More Mississippians with mental health issues will be able to receive treatment in their home or community. A planned increase in home and community based care could help Mississippi avoid a federal lawsuit.
The Mississippi Department of Mental Health says it will add another 250 slots, known as waivers, for people with intellectual and developmental disabilities to receive services in their home or community.
The increase means mental health will have added 700 waivers over the last three years for a total of 2500.
Department director Diana Mikula says they are working hard to move away from institutionalization.
"If we can serve individuals in the least restrictive environment that is definately the way to go. We want individuals with disabilities to have the same quality of life that you and I have. To live in their community and work and recreate with non-disabled individuals," Mikula said.
The increase in waivers is part of a recent six-page letter written by Attorney General Jim Hood laying out a path forward to avoid being sued by the federal government for violating a law requiring more home and community based services.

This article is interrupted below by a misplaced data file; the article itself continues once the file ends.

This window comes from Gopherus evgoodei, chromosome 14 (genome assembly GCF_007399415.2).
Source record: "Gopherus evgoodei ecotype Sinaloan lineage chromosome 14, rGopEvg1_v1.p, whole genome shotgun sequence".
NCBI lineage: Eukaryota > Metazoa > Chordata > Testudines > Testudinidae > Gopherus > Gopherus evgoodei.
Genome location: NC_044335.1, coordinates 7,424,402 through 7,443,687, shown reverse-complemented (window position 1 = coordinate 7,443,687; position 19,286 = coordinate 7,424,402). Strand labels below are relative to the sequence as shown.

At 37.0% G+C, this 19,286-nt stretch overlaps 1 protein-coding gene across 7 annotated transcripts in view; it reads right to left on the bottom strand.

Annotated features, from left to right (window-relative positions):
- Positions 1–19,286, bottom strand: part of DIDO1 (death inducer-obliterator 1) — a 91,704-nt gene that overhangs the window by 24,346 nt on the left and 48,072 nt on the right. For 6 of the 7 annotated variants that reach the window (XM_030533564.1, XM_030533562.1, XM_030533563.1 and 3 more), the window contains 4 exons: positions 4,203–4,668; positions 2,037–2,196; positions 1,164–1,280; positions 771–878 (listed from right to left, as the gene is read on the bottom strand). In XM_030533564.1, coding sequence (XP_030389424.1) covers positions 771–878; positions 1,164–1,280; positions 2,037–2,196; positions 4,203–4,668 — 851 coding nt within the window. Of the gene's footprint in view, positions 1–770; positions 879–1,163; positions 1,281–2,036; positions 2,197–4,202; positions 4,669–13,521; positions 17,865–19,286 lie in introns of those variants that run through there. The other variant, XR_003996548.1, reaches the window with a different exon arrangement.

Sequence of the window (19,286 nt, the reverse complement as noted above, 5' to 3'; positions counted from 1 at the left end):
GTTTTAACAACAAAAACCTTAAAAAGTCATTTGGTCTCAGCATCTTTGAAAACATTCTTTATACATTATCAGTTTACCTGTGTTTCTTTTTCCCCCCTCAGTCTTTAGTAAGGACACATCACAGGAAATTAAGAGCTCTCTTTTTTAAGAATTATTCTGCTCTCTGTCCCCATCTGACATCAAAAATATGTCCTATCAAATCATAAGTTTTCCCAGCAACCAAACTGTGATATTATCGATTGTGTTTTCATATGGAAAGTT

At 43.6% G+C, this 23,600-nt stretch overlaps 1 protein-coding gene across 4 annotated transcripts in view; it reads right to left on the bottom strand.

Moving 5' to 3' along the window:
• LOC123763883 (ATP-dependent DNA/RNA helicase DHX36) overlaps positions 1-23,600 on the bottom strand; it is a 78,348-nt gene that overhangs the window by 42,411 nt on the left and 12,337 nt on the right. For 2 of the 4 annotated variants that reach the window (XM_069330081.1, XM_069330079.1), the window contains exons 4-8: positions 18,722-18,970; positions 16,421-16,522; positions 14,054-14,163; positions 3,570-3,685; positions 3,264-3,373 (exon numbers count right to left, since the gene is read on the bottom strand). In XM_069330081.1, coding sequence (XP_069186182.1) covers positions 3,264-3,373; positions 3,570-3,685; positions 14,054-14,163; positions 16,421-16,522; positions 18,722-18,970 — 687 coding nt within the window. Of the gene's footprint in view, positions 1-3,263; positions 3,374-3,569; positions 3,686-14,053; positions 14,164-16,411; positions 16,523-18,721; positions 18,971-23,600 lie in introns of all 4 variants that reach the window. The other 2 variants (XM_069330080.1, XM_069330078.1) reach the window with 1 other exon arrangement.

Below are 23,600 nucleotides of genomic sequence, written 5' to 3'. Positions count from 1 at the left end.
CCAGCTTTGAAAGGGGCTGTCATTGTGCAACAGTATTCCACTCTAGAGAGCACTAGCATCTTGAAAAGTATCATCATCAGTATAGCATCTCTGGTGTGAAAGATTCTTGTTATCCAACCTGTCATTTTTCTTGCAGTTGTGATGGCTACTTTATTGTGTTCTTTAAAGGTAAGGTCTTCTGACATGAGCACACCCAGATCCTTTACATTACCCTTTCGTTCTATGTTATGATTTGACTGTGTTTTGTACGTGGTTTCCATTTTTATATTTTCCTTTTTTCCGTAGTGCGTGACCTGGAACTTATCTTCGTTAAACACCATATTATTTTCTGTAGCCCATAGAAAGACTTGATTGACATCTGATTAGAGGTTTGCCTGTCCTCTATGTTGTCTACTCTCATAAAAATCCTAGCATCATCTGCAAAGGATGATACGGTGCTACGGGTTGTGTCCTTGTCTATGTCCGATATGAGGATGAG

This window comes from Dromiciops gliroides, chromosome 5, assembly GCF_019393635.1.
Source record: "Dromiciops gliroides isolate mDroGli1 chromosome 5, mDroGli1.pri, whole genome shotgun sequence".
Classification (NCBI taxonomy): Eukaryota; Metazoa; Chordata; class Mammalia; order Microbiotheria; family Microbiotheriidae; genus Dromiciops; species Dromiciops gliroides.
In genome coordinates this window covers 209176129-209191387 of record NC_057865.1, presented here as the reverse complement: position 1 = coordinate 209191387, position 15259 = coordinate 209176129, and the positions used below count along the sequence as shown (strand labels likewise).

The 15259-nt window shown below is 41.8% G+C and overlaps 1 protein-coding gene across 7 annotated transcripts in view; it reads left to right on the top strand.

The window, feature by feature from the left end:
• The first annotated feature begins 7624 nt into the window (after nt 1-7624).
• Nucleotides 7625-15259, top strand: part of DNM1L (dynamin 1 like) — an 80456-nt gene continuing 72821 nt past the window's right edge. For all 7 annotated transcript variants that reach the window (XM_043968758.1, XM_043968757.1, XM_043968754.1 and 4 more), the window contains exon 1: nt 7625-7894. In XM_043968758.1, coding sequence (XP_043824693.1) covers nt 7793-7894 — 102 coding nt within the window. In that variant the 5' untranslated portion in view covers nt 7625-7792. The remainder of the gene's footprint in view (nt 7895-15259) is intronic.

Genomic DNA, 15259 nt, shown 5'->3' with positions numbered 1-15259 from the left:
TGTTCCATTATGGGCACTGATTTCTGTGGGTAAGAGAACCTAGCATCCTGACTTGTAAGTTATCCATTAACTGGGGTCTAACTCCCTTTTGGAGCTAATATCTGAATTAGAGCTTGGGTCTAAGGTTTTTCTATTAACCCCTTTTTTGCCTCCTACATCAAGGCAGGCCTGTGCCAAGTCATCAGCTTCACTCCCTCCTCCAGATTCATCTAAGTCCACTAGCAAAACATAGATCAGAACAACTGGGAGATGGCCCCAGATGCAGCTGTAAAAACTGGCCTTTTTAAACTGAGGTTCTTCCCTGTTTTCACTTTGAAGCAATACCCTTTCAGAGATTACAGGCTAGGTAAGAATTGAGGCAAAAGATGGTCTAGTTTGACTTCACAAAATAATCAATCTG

Hood says the feds have been flexible with the state, which is positive because lawsuits in states like Georgia have results in tens of millions of dollars in court mandated improvements.
"We are going to have to spend more money on mental health and we ought to. Because they truly are people that are least among us. If you don't have your mental faculties life is hard. We need to try to care for them better than we have in years past," Hood said.
However, the addtional waivers will not clear a lengthy waiting list.
Currently 1750 people with intellectual and developmental disabilities are on a waiting list for a waiver.